NAVE: 4 bays divided by pier buttresses to both clerestory and aisles. Single window to each bay at each level.

CHANCEL: obscured at lower level on either side by partially rendered lean-to sacristy; that to W incorporates vestry (1934, extended/remodelled 1973); that to E incorporates kitchen (1973). S bay altered and cement rendered with concrete eaves band on each side (probably 1973). Quatrefoil window to each of remaining bays.

APSE: semicircular-plan. 3 bays, upper part of each recessed as panel; each with window with nook shafts (shafts missing, capitals and bases intact) towards apex; cill course and band course across sprining point of window arch to each bay. Pair of Caernarvon-arched windows below recessed panel to each bay.

Mostly multipane leaded windows; replacement UPVC ones to sacristy, vestry and lower part of apse. Grey slate roofs. Some early cast-iron downpipes with conical rainwater heads with decorated bands.

INTERIOR: round-arched arcading to nave; cushion capitals to moulded aisle piers and circular shafts supporting clerestory and ceiling. Semicircular timber barrel-vaulted roof (curved over arched windows with flanking lower-height arches). Palladian arrangement to arcade to choir gallery over arcade (tall stilted central arch with lower-height flanking ones). Stone reredos (thought to be by Reginald Fairlie, 1939-40) caved in Romanesque style and incorporating stylised figures of saints; timber canopy at apex. Pair of stained glass windows, one of St David and one of St Andrew (probably post-war) to apse; circular stained glass window of St Margaret over porch at S end.

Statement of Interest

Ecclesiastical building in use as such. It was originally designed with transepts and 2 towers (one at the crossing, the other at the S end). Although the plans appear to have been modified by the time it was begun, it was still intended to have been extended to the N to Rowand Anderson's design. What remains constitutes a significant part-completed design by him. Retains an attractive late 1930's reredos attributed to Reginald Fairlie. Begun on site in 1894 to provide permanent accommodation for Dunfermline's Roman Catholic worshippers. Initial funding was provided by the 3rd Marquess of Bute, Scotland's leading Catholic benefactor. Rowand Anderson was selected as architect on Lord Bute's recommendation, having rebuilt the Marquess' family home, Mount Stuart. The original scheme included a round tower in the manner of the 11th century tower at Brechin.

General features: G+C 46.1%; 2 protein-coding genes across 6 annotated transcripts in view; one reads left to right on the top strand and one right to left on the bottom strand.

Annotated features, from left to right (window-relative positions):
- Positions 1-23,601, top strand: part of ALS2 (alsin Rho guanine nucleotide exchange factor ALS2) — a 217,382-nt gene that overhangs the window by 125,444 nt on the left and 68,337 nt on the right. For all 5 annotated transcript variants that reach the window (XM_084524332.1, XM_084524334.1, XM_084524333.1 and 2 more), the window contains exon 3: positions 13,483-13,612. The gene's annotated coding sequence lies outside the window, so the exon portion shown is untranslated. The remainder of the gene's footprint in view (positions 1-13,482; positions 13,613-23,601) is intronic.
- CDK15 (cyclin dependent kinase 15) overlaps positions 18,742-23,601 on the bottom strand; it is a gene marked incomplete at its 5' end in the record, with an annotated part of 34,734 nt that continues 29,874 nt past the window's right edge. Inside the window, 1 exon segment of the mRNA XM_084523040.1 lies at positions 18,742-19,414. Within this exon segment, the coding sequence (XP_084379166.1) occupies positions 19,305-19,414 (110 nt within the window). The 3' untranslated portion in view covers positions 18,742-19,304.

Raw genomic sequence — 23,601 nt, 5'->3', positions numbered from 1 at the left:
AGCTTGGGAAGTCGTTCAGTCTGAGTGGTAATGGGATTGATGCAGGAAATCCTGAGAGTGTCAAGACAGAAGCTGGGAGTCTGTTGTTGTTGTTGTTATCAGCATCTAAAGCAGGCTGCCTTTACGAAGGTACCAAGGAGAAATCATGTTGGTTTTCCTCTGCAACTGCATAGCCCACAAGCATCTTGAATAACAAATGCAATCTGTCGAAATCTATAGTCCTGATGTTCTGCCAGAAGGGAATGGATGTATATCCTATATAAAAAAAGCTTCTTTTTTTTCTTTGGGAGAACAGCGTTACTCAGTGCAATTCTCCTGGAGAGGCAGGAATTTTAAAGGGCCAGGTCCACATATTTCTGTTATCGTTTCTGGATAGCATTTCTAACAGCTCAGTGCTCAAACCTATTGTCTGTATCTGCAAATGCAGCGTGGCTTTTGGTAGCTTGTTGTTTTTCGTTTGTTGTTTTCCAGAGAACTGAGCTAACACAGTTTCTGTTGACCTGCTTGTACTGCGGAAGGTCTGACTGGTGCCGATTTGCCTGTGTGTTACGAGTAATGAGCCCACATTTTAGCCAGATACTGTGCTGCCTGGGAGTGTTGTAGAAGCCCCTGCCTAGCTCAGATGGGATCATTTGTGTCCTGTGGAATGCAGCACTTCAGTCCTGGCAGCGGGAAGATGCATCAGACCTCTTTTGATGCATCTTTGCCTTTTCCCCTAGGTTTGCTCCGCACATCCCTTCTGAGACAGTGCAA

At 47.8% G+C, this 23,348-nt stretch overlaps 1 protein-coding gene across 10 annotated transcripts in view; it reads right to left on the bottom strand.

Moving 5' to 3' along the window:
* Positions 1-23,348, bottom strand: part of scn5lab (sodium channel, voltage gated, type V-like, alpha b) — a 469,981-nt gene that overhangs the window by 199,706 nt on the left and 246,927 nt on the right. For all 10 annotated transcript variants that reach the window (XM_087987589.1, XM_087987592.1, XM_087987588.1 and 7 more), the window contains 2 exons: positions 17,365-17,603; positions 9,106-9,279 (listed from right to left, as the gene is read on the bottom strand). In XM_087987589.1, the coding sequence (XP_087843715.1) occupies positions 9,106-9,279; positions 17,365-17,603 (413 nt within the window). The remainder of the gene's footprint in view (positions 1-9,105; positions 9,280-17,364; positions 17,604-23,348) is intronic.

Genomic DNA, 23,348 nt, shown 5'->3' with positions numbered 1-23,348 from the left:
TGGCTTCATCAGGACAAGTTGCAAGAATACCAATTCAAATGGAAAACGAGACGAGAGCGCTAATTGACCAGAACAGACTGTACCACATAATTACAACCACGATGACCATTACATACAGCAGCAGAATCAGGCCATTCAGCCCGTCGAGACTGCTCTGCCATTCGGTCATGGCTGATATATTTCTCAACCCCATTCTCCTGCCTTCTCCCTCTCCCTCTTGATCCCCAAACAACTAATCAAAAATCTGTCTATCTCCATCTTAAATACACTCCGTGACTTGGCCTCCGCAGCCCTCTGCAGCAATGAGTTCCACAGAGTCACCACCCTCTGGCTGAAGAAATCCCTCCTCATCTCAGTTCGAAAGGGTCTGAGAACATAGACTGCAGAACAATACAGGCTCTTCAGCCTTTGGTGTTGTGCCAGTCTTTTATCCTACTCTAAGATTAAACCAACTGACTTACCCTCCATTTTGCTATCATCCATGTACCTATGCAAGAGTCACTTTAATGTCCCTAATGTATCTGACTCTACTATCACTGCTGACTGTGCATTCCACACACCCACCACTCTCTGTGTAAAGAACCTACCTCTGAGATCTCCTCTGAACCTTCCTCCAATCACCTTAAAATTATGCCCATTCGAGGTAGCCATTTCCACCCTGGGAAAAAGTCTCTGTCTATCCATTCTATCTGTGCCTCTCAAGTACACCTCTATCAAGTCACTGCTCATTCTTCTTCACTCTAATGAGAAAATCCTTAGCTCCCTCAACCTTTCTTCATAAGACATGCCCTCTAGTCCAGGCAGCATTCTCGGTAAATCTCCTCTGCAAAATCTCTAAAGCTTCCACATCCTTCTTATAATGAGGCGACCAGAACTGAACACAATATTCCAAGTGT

Recommended Books

Other nearby listed buildings

BritishListedBuildings.co.uk is an independent online resource and is not associated with any government department. All government data published here is used under licence. Please do not contact BritishListedBuildings.co.uk for any queries related to any individual listed building, planning permission related to listed buildings or the listing process itself.

British Listed Buildings is a Good Stuff website.